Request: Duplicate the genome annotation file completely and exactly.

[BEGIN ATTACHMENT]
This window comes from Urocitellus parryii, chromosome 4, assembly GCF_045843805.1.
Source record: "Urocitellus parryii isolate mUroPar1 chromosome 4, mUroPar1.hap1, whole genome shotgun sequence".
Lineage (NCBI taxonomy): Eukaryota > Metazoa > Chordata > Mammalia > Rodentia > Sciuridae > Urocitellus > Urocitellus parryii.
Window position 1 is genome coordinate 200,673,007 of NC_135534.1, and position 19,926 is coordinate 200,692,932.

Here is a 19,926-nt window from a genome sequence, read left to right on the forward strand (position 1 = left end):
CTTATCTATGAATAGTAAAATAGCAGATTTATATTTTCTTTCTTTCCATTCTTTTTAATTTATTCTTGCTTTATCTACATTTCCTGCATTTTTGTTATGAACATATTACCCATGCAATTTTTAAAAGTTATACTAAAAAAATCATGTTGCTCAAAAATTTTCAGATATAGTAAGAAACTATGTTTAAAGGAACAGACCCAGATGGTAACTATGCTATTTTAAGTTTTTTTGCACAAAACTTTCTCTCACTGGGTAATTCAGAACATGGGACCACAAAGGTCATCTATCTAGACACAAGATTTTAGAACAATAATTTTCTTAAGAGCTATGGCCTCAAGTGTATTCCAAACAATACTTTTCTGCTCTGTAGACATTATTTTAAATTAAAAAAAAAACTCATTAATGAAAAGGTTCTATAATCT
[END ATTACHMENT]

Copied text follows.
This window comes from Urocitellus parryii, chromosome 4, assembly GCF_045843805.1.
Source record: "Urocitellus parryii isolate mUroPar1 chromosome 4, mUroPar1.hap1, whole genome shotgun sequence".
Lineage (NCBI taxonomy): Eukaryota > Metazoa > Chordata > Mammalia > Rodentia > Sciuridae > Urocitellus > Urocitellus parryii.
Window position 1 is genome coordinate 200,673,007 of NC_135534.1, and position 19,926 is coordinate 200,692,932.

Here is a 19,926-nt window from a genome sequence, read left to right on the forward strand (position 1 = left end):
CTTATCTATGAATAGTAAAATAGCAGATTTATATTTTCTTTCTTTCCATTCTTTTTAATTTATTCTTGCTTTATCTACATTTCCTGCATTTTTGTTATGAACATATTACCCATGCAATTTTTAAAAGTTATACTAAAAAAATCATGTTGCTCAAAAATTTTCAGATATAGTAAGAAACTATGTTTAAAGGAACAGACCCAGATGGTAACTATGCTATTTTAAGTTTTTTTGCACAAAACTTTCTCTCACTGGGTAATTCAGAACATGGGACCACAAAGGTCATCTATCTAGACACAAGATTTTAGAACAATAATTTTCTTAAGAGCTATGGCCTCAAGTGTATTCCAAACAATACTTTTCTGCTCTGTAGACATTATTTTAAATTAAAAAAAAAACTCATTAATGAAAAGGTTCTATAATCT